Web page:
This lead to so much self judgement. I tried to evaluate myself each day (probably every hour), was I doing ok? could I cope another day? what about trying to make it to the weekend? Could I do another week? Remember the tablets will likely take two weeks to have any affect, so got to keep that in mind when judging myself. It was tiring! 

Christmas was a real challenge, being around happy people and families, it's a tough one when you're depressed. I have always loved Christmas; the songs, the festive spirit, everything! Not this year. I was deep into my depression and struggling every hour, let alone every day. But I got through, I talked to a few friends and had even made a close friend online that I was able to tell everything to. I think building up a relationship with someone who you initially have distance from (because we had never met) helped in someway to open up about what I was going through. When I had some real down moments and was thinking about self harm she was there to talk to and to help me back to a balanced place. While there have been challenges, there were rewards like finding and talking to those new friends. But the mind is a funny thing,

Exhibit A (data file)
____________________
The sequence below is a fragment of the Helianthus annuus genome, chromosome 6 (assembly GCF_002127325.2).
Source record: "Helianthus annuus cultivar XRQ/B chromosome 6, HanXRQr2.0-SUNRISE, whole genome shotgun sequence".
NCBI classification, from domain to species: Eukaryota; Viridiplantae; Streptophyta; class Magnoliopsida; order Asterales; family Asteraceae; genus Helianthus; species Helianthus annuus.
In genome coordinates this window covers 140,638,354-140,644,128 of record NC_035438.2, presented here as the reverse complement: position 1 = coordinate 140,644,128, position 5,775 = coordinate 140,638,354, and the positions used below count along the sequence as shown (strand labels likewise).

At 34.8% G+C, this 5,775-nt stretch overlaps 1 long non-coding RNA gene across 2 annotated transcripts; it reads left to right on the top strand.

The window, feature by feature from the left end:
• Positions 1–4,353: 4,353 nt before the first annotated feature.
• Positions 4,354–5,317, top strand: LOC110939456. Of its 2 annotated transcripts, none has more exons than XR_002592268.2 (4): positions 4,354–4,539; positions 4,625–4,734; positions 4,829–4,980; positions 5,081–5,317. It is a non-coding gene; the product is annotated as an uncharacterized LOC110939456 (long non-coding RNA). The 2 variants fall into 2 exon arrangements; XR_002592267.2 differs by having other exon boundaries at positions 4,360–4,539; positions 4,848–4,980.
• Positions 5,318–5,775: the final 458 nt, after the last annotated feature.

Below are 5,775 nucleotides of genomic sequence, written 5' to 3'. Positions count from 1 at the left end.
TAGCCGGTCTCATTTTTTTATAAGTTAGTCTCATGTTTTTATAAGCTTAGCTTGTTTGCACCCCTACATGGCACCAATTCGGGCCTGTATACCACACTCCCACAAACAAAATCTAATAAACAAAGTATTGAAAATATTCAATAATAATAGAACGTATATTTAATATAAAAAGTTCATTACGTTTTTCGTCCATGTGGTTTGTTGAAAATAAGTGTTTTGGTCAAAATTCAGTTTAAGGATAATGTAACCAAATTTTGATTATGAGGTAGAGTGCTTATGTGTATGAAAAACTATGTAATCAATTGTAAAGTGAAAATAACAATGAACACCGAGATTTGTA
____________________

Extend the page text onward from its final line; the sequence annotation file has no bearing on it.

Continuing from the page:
Having made it through Christmas (still not taking the antidepressants) I was thinking maybe I'll start to fight this off, I'm through the worst of it, right? At New Year, I had what I can only really describe as an episode lasting from 6pm to 5am, with waves of raging, desperation and hitting myself. I remember feeling trapped, alone and desperate for help. I was not in full control of my body or my mind. The struggles that I had kept inside started to flood out. It is still hard to describe and to work out exactly what happened. Eventually my friends called my dad and he picked me up. I say 'picked me up' like it was a regular thing. I was eventually (I don't know the timing) bundled into his car and taken to his house. The following day I had multiple seizures, where my hands became manipulated which set off another chain of emotions. All this meant I had to talk to my family about some of what was going on, and some of my friends became more aware of my struggles. From 2nd January I started to take my antidepressants, I knew I couldn't cope on my own.